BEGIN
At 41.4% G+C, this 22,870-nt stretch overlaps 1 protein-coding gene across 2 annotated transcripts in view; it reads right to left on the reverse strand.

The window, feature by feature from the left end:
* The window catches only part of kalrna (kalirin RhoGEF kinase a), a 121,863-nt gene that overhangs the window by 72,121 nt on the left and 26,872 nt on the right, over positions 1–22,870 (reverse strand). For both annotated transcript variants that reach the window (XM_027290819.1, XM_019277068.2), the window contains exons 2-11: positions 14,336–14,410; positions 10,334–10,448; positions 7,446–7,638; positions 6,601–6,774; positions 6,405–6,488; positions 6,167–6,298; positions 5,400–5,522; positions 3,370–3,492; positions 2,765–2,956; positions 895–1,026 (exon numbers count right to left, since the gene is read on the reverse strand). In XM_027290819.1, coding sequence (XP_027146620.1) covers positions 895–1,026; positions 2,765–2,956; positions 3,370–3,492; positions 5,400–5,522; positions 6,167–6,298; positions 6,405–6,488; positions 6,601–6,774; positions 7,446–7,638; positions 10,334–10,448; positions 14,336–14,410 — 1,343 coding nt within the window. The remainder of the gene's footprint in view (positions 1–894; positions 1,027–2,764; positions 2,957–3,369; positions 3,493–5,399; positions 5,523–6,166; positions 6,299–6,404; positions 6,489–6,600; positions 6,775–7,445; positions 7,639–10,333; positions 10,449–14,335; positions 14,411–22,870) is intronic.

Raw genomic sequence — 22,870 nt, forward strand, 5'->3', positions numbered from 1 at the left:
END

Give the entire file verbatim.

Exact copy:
At 41.4% G+C, this 22,870-nt stretch overlaps 1 protein-coding gene across 2 annotated transcripts in view; it reads right to left on the reverse strand.

The window, feature by feature from the left end:
* The window catches only part of kalrna (kalirin RhoGEF kinase a), a 121,863-nt gene that overhangs the window by 72,121 nt on the left and 26,872 nt on the right, over positions 1–22,870 (reverse strand). For both annotated transcript variants that reach the window (XM_027290819.1, XM_019277068.2), the window contains exons 2-11: positions 14,336–14,410; positions 10,334–10,448; positions 7,446–7,638; positions 6,601–6,774; positions 6,405–6,488; positions 6,167–6,298; positions 5,400–5,522; positions 3,370–3,492; positions 2,765–2,956; positions 895–1,026 (exon numbers count right to left, since the gene is read on the reverse strand). In XM_027290819.1, coding sequence (XP_027146620.1) covers positions 895–1,026; positions 2,765–2,956; positions 3,370–3,492; positions 5,400–5,522; positions 6,167–6,298; positions 6,405–6,488; positions 6,601–6,774; positions 7,446–7,638; positions 10,334–10,448; positions 14,336–14,410 — 1,343 coding nt within the window. The remainder of the gene's footprint in view (positions 1–894; positions 1,027–2,764; positions 2,957–3,369; positions 3,493–5,399; positions 5,523–6,166; positions 6,299–6,404; positions 6,489–6,600; positions 6,775–7,445; positions 7,639–10,333; positions 10,449–14,335; positions 14,411–22,870) is intronic.

Raw genomic sequence — 22,870 nt, forward strand, 5'->3', positions numbered from 1 at the left: